Last year, The Washington Post surveyed a sampling of American truck drivers who had been on the road anywhere from four months to 40 years, asking them why more people weren’t interested in doing their job. The majority of respondents said the answer is simple: “The lifestyle is rough. You barely see your family, you rarely shower, and you get little respect from car drivers, police or major retailers.” Only half said they would recommend their profession to others.
It’s no wonder trucking is suffering from a lack of qualified drivers when only 50 percent of those in the business are recommending it to others. If the solution to the shortage is as simple as upping the respect quotient, what are you waiting for? Truck drivers are no different from anyone else in their need to feel valued, and there are immediate and long-term steps you can take to make sure they are feeling appreciated by your company. The pay-off will come when your improved reputation attracts recruits, retains current talent and helps makeover the image of trucking so more drivers are drawn to it.
Upping what you pay drivers is a clear way to let them know they are valued at your company, but drivers say predictable income can be even more important than increased wages. This can be accomplished by implementing hourly pay, guaranteeing a weekly minimum, or offering a salary. Setting up an alternative pay model recognizes drivers’ time on the road when they aren’t not working and gives them the security of a consistent paycheck that makes up for delays and schedule changes that are often beyond their control. Drivers who aren’t worried about how they will pay their bills are far less likely to be scrolling through your competitors’ job offerings.
It’s About Time
Esteeming your drivers’ time goes a long way in securing their loyalty. One of the most unattractive aspects of life as a long-haul trucker is being away for days or weeks at a time. Flexible scheduling can let a driver alternate local or shorter routes with longer ones that take them further from home. Giving drivers a say in their schedules and providing paid opportunities for breaks or visits home can greatly increase job satisfaction. Stand apart from the competition by including vacation perks such as discounts for hotels, resorts, and other ways to enjoy their time off.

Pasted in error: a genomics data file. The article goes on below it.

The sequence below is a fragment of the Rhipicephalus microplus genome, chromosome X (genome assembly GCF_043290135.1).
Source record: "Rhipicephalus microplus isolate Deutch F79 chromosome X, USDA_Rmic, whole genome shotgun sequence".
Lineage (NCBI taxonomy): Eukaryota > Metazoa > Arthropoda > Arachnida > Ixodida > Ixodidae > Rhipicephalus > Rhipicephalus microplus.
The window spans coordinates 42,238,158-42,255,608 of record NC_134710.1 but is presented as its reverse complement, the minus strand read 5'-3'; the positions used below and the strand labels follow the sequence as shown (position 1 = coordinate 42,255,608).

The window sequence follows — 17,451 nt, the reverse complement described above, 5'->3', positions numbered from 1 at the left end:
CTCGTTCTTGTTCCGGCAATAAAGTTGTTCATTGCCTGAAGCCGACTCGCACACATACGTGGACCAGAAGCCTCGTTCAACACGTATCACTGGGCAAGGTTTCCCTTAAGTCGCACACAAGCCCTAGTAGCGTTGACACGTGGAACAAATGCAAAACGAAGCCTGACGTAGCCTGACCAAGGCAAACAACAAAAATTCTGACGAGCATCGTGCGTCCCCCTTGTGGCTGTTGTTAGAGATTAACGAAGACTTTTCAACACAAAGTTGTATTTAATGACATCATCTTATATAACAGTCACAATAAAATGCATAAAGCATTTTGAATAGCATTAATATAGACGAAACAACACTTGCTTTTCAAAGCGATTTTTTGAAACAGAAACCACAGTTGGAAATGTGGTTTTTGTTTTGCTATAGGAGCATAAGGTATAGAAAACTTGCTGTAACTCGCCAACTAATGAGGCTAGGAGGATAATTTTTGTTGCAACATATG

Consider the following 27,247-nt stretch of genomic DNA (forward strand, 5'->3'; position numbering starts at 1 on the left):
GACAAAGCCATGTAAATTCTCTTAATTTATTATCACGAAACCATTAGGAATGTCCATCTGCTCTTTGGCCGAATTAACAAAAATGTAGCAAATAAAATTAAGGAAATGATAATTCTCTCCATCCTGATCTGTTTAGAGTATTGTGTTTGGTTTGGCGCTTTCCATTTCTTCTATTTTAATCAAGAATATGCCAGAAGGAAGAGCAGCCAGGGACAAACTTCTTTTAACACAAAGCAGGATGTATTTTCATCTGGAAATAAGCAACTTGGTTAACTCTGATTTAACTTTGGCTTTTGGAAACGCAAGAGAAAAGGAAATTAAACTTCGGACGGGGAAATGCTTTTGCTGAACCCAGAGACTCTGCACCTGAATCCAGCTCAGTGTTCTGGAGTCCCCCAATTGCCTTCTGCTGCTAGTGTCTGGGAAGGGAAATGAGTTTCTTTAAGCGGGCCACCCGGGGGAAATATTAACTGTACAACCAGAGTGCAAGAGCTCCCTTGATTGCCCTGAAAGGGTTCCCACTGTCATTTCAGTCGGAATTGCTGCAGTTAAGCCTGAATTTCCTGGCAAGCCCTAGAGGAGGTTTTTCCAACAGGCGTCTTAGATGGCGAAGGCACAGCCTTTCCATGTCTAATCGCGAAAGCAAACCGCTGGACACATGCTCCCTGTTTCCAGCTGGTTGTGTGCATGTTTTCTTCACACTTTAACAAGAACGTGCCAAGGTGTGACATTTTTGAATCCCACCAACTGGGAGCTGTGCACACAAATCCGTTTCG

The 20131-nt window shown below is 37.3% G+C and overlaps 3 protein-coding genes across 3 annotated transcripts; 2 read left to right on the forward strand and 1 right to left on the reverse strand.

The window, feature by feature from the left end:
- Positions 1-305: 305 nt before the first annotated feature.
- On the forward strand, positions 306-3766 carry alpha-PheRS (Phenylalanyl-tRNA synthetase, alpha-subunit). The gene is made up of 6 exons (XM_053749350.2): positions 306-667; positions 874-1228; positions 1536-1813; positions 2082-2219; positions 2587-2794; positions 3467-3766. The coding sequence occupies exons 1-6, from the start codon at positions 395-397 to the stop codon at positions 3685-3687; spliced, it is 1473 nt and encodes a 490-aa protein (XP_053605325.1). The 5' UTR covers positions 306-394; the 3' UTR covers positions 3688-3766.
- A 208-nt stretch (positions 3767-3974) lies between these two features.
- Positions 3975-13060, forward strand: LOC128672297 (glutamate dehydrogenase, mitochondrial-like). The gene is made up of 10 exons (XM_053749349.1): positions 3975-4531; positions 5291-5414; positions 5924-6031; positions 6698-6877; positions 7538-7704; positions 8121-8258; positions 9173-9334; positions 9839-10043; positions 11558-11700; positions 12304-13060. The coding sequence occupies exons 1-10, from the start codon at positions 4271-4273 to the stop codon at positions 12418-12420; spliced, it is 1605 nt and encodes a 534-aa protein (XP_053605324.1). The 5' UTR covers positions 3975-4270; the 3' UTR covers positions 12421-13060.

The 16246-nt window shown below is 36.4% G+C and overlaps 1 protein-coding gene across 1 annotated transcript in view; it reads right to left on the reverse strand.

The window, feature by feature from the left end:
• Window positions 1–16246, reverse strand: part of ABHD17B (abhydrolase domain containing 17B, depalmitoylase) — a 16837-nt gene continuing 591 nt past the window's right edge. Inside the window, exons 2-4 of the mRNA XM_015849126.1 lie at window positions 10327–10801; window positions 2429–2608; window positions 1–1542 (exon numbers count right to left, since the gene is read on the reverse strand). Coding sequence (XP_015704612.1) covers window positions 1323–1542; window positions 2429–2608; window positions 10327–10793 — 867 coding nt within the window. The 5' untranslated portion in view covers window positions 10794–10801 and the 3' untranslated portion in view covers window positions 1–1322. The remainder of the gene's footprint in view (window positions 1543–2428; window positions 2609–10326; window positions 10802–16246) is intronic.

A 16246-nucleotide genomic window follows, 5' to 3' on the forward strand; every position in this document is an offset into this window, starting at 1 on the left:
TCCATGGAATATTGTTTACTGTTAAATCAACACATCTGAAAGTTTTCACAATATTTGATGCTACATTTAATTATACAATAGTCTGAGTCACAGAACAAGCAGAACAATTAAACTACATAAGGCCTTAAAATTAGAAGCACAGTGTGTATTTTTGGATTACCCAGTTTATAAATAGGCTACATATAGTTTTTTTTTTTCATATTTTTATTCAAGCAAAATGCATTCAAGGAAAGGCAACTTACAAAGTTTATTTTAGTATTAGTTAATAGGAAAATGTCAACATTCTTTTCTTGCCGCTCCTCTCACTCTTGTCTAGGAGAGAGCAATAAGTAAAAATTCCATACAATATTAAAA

Show drivers you care about their future by providing career development, covering tuition costs, or offering scholarships that help them further their education, training, and certifications. Help them set individual performance goals, make coaching available to assist in reaching those benchmarks, and then reward their progress with prizes, bonuses, time off, or other incentives.
Safe and Secure
A meaningful way to demonstrate respect for your workers is to ensure they are safe. Make use of GPS tracking solutions to monitor driving habits, vehicle diagnostics, road conditions, and other factors that could pose a hazard to your drivers. Use the data mined from sophisticated yet simple technology to make improvements in your training, maintenance, and daily operations so that drivers can perform their jobs without the distraction of worrying about safety issues.
Part of the Solution
Encourage drivers to identify with the company as a whole and take ownership of their role; let them share feedback about policies and procedures. Find ways to include them in decision-making. Make your employees feel heard so they feel valued. Use social media, online forums, video chats, and other modern applications to keep drivers connected and enable them to feel like they are part of the solution to whatever the company and its members are facing.
Drivers who are falsely accused of wrong-doing, without any way to prove their innocence, can face legal trouble, heavy fines, a permanent mark on their reputation, and loss of income—not to mention the emotional and psychological toll it can take on their well-being. Modern technology enables you to have your drivers’ backs with documentation such as video footage and historical event reports that show exactly what happened. Not only does this underscore respect for your drivers, but it provides a level of insurance against potential consequences for your company.
Bloomberg reported that last year Walmart doubled its recruitment spending to attract and retain qualified drivers without compromising standards. According to Yahoo Finance, the investment paid off: Walmart hired about 1,400 new drivers in 2018, up from 922 the year prior. And the retailer’s turnover rate ranges from 7% to 12%, impressive numbers when you consider the ATA noted an average 96% turnover rate for large truckload carriers in 2018. Success during the driver shortage isn’t reserved for companies like Walmart; your business can reap the same rewards by investing in a culture of respect for your drivers.